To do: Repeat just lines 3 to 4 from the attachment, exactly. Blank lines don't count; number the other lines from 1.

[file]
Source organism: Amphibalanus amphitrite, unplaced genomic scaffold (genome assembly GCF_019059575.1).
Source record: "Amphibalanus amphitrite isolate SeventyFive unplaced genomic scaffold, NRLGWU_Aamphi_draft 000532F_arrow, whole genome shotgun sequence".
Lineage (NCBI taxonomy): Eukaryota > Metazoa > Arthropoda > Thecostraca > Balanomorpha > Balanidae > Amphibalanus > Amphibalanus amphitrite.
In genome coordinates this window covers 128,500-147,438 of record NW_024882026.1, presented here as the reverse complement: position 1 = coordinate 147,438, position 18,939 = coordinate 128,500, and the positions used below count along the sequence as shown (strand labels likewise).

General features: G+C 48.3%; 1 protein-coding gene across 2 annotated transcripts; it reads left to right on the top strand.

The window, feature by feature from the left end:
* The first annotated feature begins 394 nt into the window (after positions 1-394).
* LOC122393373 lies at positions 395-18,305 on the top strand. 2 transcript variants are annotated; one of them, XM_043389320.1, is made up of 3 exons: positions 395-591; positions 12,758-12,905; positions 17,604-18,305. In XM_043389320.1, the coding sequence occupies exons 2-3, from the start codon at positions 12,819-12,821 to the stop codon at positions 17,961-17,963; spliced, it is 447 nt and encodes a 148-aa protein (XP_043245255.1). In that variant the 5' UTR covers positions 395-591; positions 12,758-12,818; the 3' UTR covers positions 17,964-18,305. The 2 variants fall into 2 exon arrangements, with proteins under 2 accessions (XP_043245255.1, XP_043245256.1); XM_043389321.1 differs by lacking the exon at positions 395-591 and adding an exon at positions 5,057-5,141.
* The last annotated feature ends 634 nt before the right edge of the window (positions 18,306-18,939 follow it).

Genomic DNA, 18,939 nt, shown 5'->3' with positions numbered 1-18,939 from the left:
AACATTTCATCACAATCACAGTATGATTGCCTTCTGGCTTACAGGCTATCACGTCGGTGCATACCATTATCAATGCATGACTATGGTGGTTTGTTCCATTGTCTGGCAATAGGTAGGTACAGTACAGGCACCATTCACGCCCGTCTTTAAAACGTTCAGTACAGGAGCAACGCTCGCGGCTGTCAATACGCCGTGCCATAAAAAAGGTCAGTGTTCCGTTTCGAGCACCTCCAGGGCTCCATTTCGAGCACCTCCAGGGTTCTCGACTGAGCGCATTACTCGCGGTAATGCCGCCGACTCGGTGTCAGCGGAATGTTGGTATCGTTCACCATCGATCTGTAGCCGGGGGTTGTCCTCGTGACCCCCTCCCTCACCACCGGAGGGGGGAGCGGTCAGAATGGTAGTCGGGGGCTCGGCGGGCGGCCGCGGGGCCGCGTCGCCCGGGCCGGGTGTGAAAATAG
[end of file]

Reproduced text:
Lineage (NCBI taxonomy): Eukaryota > Metazoa > Arthropoda > Thecostraca > Balanomorpha > Balanidae > Amphibalanus > Amphibalanus amphitrite.
In genome coordinates this window covers 128,500-147,438 of record NW_024882026.1, presented here as the reverse complement: position 1 = coordinate 147,438, position 18,939 = coordinate 128,500, and the positions used below count along the sequence as shown (strand labels likewise).